Leguminosae Fabaceae (Leguminoseae in part)
Other names: Herba ruta caprariae. Italian Fitch. French Lilac. Pestilenzkraut (German: "Pestilence Plant").
Habitat : Grows wild in Europe, naturalized in Britain. This profuse-flowering, hardy perennial herb is a native of Southern Europe and the Mediterranean - Gerard (one of the most famous historical herbalists) calls it Italian Fitch - and it is widely cultivated in gardens in England.
It was chosen as an ingredient of Wonderup because: its active ingredients are flavonoids, balancing agents of the natural production of female hormones, which naturally bind with the receptor cells in the mammary glands, thus producing breast development and improving the circulation of the mammary glands.
Other characteristics and
* flavonoids are also the origin of the plant's most known property: it is an effective galactagogue, stimulating both the production and flow of milk (by stimulating prolactin), and has been shown to increase milk output by up to 50% in some cases. It also increases the nutrients in mother's milk
* hypoglycaemic and antidiabetic - reduces blood sugar levels. Its use is thus potentially indicated in the treatment of diabetes mellitus. This must not replace insulin therapy, however, and should occur only under professional supervision.
* diaphoretic - affects liver and detoxification systems due to its ability to increase perspiration, and promote toxin release through the skin. Also used to assist immune system and reactivity due to its ability to break a fever.
* weak diuretic - affects liver and detoxification systems due to its ability to increase the secretion of urine, and excretion of waste through the urine
Culinary uses: In the northern countries they use this herb for making their cheeses instead of Rennet, whence it is called also "CheeseRennet".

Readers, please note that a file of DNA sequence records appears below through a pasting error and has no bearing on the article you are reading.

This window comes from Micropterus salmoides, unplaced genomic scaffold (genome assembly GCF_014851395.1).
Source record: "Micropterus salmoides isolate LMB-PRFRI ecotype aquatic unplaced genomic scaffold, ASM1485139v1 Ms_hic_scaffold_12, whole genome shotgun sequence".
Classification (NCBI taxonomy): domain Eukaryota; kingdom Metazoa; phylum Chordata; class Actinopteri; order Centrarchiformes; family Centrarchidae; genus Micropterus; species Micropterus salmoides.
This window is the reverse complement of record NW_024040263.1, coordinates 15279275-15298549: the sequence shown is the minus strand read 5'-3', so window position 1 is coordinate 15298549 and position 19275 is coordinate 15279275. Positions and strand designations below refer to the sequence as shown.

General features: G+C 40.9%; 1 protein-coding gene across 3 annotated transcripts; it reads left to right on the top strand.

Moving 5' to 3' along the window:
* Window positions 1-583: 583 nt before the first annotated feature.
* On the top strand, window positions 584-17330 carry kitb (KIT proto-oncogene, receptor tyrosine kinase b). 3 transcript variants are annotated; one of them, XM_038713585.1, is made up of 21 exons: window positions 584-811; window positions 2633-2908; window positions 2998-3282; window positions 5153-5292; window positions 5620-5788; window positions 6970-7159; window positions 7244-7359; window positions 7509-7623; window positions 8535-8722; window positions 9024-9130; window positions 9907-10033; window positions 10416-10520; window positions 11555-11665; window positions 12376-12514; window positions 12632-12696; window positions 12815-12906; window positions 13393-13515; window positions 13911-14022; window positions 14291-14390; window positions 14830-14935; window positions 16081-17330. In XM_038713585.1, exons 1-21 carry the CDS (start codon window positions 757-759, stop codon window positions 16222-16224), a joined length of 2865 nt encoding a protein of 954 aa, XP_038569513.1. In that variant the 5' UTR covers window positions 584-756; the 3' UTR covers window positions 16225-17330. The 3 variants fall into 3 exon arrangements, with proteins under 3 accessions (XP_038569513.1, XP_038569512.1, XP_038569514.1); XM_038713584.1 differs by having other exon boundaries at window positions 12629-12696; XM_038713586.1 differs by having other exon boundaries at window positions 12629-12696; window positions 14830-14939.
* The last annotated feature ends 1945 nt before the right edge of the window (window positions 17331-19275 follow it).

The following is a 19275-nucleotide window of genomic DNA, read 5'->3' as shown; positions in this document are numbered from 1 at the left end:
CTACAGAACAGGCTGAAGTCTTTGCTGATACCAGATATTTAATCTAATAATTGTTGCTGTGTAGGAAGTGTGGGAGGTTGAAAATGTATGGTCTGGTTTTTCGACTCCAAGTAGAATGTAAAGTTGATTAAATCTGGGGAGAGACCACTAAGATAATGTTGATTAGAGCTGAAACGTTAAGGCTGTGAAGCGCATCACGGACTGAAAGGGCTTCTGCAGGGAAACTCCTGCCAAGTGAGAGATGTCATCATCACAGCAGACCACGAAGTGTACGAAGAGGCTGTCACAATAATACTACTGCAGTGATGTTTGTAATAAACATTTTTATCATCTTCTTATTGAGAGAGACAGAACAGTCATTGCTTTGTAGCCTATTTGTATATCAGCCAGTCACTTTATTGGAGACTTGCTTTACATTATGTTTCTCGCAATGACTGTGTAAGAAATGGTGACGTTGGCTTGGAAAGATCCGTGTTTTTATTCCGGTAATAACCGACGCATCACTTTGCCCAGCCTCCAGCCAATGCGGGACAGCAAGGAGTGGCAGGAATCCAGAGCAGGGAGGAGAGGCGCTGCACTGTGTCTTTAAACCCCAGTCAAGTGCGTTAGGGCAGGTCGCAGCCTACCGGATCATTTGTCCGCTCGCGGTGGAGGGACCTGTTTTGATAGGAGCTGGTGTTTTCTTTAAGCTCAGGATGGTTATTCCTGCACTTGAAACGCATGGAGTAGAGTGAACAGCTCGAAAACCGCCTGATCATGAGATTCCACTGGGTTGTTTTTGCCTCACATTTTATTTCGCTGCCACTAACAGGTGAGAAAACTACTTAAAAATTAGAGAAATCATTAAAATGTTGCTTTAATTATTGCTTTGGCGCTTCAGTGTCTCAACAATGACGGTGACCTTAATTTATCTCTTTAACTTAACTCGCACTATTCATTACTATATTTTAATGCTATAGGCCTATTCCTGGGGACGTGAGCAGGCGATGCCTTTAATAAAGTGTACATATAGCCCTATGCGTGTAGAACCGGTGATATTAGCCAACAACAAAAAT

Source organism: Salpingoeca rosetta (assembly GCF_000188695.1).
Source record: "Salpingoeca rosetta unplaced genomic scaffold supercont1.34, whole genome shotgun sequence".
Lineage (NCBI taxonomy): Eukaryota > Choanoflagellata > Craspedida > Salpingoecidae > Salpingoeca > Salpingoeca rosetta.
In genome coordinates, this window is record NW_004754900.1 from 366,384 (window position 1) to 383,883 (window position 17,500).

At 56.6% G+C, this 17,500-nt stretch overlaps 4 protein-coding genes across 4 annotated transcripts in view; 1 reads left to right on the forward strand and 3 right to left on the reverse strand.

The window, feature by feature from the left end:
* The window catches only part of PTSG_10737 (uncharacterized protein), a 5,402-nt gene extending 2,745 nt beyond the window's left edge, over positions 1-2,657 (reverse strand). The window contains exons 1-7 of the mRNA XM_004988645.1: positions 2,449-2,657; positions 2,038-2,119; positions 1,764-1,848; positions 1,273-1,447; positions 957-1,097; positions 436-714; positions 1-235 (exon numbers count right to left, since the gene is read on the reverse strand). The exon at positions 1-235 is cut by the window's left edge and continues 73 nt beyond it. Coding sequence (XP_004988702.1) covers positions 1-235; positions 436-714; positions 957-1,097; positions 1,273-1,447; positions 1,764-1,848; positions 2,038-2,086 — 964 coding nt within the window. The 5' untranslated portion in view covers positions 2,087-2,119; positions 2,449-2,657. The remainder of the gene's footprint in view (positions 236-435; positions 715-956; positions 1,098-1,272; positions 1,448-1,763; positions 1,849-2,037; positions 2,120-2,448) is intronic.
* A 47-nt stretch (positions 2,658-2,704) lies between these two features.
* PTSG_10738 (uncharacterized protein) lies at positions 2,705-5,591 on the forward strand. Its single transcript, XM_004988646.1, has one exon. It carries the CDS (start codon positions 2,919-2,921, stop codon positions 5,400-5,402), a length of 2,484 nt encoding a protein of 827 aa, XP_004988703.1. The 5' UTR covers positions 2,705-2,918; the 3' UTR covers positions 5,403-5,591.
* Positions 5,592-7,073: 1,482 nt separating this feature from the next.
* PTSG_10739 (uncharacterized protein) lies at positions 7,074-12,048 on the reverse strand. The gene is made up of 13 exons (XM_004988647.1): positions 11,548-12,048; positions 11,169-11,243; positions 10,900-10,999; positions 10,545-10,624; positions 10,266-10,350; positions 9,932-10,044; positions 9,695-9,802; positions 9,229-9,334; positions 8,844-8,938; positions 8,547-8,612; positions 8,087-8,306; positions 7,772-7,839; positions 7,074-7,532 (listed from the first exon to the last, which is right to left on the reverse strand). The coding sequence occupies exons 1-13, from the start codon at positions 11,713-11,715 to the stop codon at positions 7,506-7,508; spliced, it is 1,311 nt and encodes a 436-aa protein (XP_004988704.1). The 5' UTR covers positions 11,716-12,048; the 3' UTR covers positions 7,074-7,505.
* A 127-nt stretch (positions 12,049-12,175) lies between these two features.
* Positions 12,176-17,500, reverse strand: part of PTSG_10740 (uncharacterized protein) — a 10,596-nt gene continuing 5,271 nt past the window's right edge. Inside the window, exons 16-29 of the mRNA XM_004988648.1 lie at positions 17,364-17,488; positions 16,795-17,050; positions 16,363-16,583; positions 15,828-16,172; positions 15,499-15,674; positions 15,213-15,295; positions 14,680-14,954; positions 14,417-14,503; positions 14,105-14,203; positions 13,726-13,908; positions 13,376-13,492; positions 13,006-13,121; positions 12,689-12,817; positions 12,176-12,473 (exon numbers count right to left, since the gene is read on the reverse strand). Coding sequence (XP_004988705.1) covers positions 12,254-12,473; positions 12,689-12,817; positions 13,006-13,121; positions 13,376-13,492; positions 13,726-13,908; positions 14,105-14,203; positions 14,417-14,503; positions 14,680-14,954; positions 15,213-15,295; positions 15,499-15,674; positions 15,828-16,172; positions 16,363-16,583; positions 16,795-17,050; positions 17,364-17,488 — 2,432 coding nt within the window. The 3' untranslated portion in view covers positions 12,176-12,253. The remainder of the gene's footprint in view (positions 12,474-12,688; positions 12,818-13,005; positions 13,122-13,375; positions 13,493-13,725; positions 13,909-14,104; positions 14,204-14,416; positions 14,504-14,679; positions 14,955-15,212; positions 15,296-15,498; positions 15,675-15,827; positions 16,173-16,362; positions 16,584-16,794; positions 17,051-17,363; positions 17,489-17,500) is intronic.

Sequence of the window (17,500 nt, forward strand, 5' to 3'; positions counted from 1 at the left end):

History and Curiosities: Goat's Rue, known in the old Herbals as Herba rutae caprariae, is a leguminous plant that in former times was much employed on account of its diaphoretic properties in malignant fevers and the plague, hence one of its German popular names of Pestilenzkraut (Pestilence Plant).
'The leaves, gathered just as the plant is going into
flower and dried, with the addition of boiling water, make an infusion which being drunk
plentifully, excites sweating and is good in fevers.' (Hill's Universal Herbal, 1832.)
It was also used as a remedy for worms and recommended as a cure for the bites of serpents.
In 1873 Gillet-Damitte, in a communication to the French
Academy, stated that this plant when given to cows would increase the secretion of milk
from 35 to 50 per cent, since which time, Cerisoli, Millbank and several French physicians
have confirmed that Goat's Rue is a powerful galactagogue.
The herb is official in the National Formulary IV attached to the United States Pharmacopoeia.
In Marzell's 'Wrterbuch der Deutschen Pflanzennamen' - Dictionary of German Plant Names (Marzell, H., Wrterbuch der Deutschen Planzennamen, Liefrung 13, Leipzig. 1954) it is quoted as one of the "Holy Hay" plants, along with sanfoin (Onobrychis viciaefolia) and alfalfa (Medicago sativa). Thus, in France it was known in some localities as sanfoin d'Espagne (Spanish Holy Hay), in Gallo-italic dialect as Sanftin salvadegh (Wild Holy Hay) and in Germany as Ewigen Klee (Everlasting Clover). The legendary folk symbolism of forage plants bearing such names is that they were present in the manger at Bethlehem and burst into bloom when the Christ Child was laid on them - thus miraculously signifying, like the Star of Bethlehem, his divinity and his dominion over nature." (John S. Stokes, Jr. - Galega Officinalis: An Adventure in Plant Nauralization - Morris Arboretum Bulletin, Vol 15, 1964)
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